Minnesota Attorney General, State Legislators and Others Praise Legislature’s Passage of Bill to Combat Misclassification

The Minnesoate legislature passed a bill to combat misclassification of workers as independent contractors and gained the approval of the attorney general, state legislators, and others. 

May 20, 2024 (SAINT PAUL) — Today, Minnesota Attorney General Keith Ellison, state Senator Claire Oumou Verbeten, state Representative Emma Greenman, Minnesota Department of Labor and Industry Commissioner Nicole Blissenbach, and Burt Johnson from the North Central States Regional Council of Carpenters commended the Minnesota legislature for passing a landmark bill to combat employer misclassification fraud.

Employer misclassification fraud happens when an employer incorrectly classifies a full-time employee as an independent contractor, resulting in that employee losing access to important rights, benefits, and protections, like overtime pay, workers compensation, earned sick and safe time, and more. The legislation fighting misclassification fraud passed the House and Senate on Sunday.

The new legislation helps combat employer misclassification fraud in the following ways:

  • Creating an Intergovernmental Misclassification Enforcement and Education Partnership to allow the various government agencies tasked with combatting misclassification fraud to share information and coordinate investigations. This will also make it easier for victims of misclassification fraud to report violations of the law.
    • There are currently five government agencies responsible for investigating misclassification fraud and punishing violators: the Departments of Labor and Industry, Revenue, Commerce, and Economic Development and the Attorney General’s Office. The partnership created by the bill gives misclassified workers a single place to report possible violations of the law to all five of those agencies and improves data-sharing and coordination between those agencies.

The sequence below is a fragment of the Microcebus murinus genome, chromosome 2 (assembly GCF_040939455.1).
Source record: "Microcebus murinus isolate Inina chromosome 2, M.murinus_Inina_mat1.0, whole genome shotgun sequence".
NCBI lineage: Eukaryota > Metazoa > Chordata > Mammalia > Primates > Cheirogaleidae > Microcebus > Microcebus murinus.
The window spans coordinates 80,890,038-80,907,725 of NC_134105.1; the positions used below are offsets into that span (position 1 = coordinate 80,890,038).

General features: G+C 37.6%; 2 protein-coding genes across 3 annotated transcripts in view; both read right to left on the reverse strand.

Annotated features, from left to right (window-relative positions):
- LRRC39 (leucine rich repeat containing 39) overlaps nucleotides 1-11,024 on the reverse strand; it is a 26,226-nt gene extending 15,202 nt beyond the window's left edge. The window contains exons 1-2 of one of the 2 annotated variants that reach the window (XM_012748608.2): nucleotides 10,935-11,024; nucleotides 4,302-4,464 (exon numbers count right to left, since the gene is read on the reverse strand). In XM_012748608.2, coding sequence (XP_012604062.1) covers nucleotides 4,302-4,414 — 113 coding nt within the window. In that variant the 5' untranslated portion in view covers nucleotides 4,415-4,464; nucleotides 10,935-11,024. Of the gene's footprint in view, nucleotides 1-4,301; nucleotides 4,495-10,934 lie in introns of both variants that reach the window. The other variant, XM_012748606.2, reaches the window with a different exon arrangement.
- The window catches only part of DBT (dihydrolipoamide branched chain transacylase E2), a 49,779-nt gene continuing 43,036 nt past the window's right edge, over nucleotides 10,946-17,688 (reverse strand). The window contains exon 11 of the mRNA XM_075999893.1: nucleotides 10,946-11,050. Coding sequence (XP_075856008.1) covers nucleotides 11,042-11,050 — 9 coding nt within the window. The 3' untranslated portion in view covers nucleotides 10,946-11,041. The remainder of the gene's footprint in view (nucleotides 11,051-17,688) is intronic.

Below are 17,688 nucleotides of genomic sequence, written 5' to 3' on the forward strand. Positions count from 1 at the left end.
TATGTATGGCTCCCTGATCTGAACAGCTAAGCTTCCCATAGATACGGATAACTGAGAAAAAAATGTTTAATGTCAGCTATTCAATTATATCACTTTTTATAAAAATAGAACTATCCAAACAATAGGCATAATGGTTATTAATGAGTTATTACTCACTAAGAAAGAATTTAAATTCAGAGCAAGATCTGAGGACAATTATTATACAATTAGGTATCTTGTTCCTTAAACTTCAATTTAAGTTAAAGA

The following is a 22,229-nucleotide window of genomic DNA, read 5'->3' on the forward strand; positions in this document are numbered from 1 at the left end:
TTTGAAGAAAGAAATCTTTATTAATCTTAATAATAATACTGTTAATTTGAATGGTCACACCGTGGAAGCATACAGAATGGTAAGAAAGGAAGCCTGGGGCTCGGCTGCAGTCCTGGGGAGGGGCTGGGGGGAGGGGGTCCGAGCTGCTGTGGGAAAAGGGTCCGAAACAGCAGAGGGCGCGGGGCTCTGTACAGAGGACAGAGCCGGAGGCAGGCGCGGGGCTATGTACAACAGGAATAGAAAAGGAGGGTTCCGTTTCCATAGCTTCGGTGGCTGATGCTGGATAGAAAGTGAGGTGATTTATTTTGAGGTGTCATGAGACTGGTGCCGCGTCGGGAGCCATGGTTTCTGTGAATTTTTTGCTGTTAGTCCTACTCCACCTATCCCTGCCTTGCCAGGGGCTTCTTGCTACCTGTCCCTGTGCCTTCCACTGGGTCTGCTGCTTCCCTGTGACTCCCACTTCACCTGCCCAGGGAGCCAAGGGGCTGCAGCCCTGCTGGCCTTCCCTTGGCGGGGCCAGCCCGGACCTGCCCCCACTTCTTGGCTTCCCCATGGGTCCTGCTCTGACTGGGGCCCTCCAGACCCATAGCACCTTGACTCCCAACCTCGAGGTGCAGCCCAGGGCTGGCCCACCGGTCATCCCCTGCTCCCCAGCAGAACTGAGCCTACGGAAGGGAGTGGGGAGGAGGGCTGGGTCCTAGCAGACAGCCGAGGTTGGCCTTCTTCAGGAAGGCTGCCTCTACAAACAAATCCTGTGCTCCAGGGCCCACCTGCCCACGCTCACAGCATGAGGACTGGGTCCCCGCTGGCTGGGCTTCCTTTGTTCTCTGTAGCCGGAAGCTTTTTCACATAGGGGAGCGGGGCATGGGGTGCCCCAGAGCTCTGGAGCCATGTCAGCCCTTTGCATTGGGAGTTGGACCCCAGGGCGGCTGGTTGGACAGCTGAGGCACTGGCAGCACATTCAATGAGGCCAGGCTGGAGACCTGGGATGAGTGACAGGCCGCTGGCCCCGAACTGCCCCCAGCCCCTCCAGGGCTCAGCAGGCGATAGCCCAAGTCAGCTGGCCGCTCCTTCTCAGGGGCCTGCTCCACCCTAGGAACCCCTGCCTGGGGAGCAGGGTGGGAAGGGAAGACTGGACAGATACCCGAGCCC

• Increasing the penalties for repeat offenders to ensure that those penalties provide meaningful deterrence and are not simply seen by bad actors as part of the cost of doing business.
  • Improving the independent contractor test for those performing building construction or improvement services with a focus on two core questions: is the asserted independent contractor a separate and legitimate business entity, and is the contractual relationship a legitimate business-to-business transaction?
  • Creating a private right of action for victims of employer misclassification fraud, which will allow victims of misclassification fraud to go to court themselves to ensure they receive the wages, rights, and benefits they are owed.

“I am very happy the Minnesota legislature acted to help workers afford their lives by giving us new, effective tools to fight employer misclassification fraud,” said Attorney General Ellison. “Misclassification fraud is an affront to working people because it robs workers of the rights that come with employment, like a minimum wage and overtime pay. It also denies misclassified workers of the benefits that come with being a legitimate independent contractor, like the ability to set their own rates and decide who they do business with. This bill was recommended by the task force I started last year, and I’m particularly pleased it gives workers themselves the power to bring lawsuits against an employer they believe is committing misclassification fraud. This is a big victory for working people across our state.”

“With the passage of this legislation, we are taking an important step in empowering workers and safeguarding their hard-earned rights,” said Senator Oumou Verbeten. “This legislation sends a loud and clear message to bad faith actors in our state: there will be consequences for exploitation in the workplace. I am so grateful to the AG’s team, Rep Greenman, Commissioner Blissenbach and the rest of the Employer Misclassification Task Force for their work in passing this much needed legislation.”